On 16 April, investigators began debriefing the captain and first officer. One investigator from the JTSB stated that a downdraft during approach may have contributed to the inadequate altitude at the runway threshold.[11] The METAR (weather conditions) for the time did not indicate any unusual weather or wind shear. The weather was low overcast with almost no wind.[2] The captain stated to investigators that he had not lost sight of the runway during the approach, but initiated a go-around as an instrument showed the aircraft deviating to the right. The first officer on the other hand, stated that he did lose sight of the runway and should have initiated a go-around after losing sight of it, but instead read the radio altimeters at the captain's request.[7]: 8–12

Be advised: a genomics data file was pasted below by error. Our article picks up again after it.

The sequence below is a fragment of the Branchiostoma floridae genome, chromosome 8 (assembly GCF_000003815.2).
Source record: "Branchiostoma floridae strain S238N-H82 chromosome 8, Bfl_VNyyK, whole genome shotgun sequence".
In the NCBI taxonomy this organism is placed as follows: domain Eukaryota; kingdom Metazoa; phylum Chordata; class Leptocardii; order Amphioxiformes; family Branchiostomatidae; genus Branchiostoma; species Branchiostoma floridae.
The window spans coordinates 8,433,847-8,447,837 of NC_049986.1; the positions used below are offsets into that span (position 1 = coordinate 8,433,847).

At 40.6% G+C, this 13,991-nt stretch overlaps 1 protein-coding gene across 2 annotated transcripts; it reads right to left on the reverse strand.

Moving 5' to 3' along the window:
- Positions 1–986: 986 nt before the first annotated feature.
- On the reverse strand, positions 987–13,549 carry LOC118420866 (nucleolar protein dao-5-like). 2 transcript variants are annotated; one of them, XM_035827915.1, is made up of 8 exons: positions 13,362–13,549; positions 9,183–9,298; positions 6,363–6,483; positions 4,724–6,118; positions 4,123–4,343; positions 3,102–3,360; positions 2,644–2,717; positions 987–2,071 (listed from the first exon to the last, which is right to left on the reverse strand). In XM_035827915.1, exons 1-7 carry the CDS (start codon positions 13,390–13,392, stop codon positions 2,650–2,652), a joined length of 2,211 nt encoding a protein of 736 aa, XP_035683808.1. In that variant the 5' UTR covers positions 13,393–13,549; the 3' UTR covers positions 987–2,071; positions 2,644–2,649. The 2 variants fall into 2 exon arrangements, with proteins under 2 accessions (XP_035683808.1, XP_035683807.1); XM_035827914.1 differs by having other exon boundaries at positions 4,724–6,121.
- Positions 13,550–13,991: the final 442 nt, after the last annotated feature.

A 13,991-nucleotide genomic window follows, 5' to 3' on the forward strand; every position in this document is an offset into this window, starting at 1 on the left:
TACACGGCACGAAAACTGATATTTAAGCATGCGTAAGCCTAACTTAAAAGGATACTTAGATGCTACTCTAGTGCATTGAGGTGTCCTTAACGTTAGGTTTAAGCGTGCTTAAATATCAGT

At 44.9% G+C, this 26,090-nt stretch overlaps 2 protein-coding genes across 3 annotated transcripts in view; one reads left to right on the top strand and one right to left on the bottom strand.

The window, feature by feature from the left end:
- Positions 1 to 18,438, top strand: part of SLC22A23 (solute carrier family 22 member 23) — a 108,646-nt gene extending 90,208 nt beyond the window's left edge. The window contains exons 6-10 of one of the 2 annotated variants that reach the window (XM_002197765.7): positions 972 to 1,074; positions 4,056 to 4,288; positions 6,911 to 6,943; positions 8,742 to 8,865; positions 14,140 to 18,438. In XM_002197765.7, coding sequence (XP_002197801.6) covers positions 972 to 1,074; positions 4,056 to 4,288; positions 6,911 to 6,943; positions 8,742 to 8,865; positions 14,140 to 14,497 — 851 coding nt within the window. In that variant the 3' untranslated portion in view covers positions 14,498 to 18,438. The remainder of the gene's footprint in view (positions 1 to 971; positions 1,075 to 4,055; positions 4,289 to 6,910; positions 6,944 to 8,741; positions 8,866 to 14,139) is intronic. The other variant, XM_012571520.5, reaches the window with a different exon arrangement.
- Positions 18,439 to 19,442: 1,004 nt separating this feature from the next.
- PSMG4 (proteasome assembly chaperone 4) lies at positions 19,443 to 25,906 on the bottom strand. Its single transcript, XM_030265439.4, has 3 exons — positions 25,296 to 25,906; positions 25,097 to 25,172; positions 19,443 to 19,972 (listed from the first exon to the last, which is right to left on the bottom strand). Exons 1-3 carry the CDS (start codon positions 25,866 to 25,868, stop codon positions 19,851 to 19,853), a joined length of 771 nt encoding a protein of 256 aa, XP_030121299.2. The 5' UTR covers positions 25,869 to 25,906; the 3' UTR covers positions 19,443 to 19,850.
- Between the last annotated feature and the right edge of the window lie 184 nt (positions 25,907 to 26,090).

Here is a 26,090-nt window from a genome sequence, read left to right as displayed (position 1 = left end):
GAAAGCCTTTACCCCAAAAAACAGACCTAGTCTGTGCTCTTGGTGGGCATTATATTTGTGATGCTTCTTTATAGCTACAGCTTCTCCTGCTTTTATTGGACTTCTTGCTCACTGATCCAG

The JTSB released its final report on 18 November 2016. The report determined that the probable cause of the accident was the captain's failure to immediately initiate a go-around when visual cues were lost, the first officer's failure to challenge the captain's performance (both of which did not follow to Standard Operating Procedures), lack of crew resource management (CRM) and Asiana Airlines' insufficient training.[7]: 83  The JTSB's issued two safety recommendations to Asiana Airlines, both of which urged the airline to improve its flight crew training; the first recommendation stated that the airline should reinforce the importance of flight crew's adherence to SOP's, while the second instructed the airline to implement training for pilots in awareness with visual references and appropriately using flight instruments when necessary.[7]: 87 

See also


  1. ^ a b Ranter, Harro (14 April 2015). "ASN Aircraft accident Airbus A320-232 HL7762 Hiroshima International Airport (HIJ)". Aviation Safety Network. Retrieved 16 April 2015.